The value added shares of the sectors of the national economy

Updated: 31 Jan 2019
Next update: 15 Mar 2019

The shares of various sectors in the value added of the national economy indicate how large share of the of gross value added of the national economy or the GDP each sector generates. It shows the proportion of each producer sector of the national economy. The sectors are enterprises, nonprofit institutions serving households, financial and insurance corporations, households, and general government.

In the Classification of Sectors, the units are divided into different sectors on the basis of owners, purpose of activity and financing mode, while in the Standard Industrial Classification, the units are grouped under one main industry irrespective of the owner or the purpose of activity. For example, units producing educational services, which are classified into one main industry in the Industrial Classification, are divided in the Classification of Sectors by owner, legal form and nature of activity into nonfinancial corporations, general government and nonprofit institutions serving households. On the other hand, a unit belonging to one sector may be engaged in economic activities in several industries, for example, a municipality has units belonging to the economic activities of public administration, education and health and social services.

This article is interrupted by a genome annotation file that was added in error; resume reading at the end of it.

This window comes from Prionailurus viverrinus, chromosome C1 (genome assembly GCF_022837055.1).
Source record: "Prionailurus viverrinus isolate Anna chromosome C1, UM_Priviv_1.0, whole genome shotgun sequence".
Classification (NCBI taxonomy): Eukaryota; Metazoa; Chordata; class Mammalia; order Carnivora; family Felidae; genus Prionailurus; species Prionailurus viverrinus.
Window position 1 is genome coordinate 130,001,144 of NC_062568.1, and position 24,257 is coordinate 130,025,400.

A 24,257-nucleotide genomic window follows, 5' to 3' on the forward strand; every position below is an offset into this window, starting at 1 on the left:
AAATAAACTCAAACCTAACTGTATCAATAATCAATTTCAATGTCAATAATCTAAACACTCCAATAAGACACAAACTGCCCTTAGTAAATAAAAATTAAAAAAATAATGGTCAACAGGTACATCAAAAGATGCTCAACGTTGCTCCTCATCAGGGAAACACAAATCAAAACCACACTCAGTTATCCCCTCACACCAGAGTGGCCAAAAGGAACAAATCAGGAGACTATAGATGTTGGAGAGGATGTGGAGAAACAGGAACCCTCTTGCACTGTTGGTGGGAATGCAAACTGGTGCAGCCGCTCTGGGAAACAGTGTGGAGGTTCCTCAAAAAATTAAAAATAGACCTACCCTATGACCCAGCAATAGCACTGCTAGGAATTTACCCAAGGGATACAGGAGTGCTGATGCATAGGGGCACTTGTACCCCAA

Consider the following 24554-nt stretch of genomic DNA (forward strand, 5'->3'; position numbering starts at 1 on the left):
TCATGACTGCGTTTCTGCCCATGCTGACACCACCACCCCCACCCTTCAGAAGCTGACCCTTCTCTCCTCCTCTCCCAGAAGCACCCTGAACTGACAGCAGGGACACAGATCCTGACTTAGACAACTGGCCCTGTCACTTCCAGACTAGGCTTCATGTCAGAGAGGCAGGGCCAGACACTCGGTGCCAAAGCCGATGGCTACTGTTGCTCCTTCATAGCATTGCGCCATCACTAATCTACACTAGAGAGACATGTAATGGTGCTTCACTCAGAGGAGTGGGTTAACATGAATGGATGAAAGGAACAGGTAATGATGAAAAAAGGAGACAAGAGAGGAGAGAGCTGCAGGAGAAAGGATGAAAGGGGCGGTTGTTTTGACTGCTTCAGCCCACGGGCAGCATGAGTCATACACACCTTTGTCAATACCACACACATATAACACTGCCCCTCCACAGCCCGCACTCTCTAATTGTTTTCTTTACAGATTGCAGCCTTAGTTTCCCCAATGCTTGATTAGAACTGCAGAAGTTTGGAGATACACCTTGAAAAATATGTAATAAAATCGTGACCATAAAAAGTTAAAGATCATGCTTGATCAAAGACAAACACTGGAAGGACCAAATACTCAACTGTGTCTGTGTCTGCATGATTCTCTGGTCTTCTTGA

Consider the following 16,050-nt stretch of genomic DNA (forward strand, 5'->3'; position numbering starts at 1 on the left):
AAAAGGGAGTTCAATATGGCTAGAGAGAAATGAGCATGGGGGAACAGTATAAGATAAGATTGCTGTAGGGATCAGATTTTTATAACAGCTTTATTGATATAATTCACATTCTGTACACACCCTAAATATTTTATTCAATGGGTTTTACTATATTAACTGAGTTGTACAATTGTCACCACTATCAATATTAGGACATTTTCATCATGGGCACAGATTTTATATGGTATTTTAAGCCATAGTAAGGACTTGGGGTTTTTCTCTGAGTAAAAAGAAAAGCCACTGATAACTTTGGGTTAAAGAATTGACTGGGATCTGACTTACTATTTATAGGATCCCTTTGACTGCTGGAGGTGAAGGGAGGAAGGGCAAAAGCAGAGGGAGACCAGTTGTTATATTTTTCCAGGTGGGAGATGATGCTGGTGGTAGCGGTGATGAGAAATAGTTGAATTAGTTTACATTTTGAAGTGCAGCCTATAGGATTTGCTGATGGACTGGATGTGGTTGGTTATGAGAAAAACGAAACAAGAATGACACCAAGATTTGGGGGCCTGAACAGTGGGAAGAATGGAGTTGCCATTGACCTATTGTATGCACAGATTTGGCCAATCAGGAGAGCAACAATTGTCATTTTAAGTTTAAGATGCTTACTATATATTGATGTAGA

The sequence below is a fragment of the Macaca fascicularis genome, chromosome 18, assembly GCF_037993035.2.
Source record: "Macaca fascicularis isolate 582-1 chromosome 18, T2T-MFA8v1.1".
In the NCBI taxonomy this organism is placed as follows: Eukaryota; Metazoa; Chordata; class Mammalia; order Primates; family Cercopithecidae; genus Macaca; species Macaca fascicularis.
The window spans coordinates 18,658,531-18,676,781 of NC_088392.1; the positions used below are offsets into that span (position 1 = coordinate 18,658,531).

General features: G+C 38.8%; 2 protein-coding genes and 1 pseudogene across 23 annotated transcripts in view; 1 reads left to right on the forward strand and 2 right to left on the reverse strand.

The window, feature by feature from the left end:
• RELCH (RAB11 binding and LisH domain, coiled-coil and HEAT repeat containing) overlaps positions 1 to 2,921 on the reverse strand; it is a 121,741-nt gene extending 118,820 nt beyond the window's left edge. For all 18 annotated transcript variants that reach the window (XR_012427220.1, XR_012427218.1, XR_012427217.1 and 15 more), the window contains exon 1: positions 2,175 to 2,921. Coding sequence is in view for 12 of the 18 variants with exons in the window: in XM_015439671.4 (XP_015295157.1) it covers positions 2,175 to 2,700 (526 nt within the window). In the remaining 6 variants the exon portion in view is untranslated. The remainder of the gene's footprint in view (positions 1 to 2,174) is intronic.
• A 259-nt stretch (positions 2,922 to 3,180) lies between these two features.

The size of the enterprise sector has fluctuated with the economic cycle and, therefore, the share of general government has increased during downturns in the early 1990s and starting from 2009, as the value added of the enterprise sector has contracted in relative terms.

The size of the public economy is described by general government's share of the gross value added, which was 18.6 per cent in 2017, having been 19.6 per cent one year earlier. The proportion of total public expenditure to GDP dropped to 54.2 per cent. In the previous year, the proportion was 55.9 per cent. Total public expenditure includes a notable amount of internal public sector expenses that are included in the calculations twice.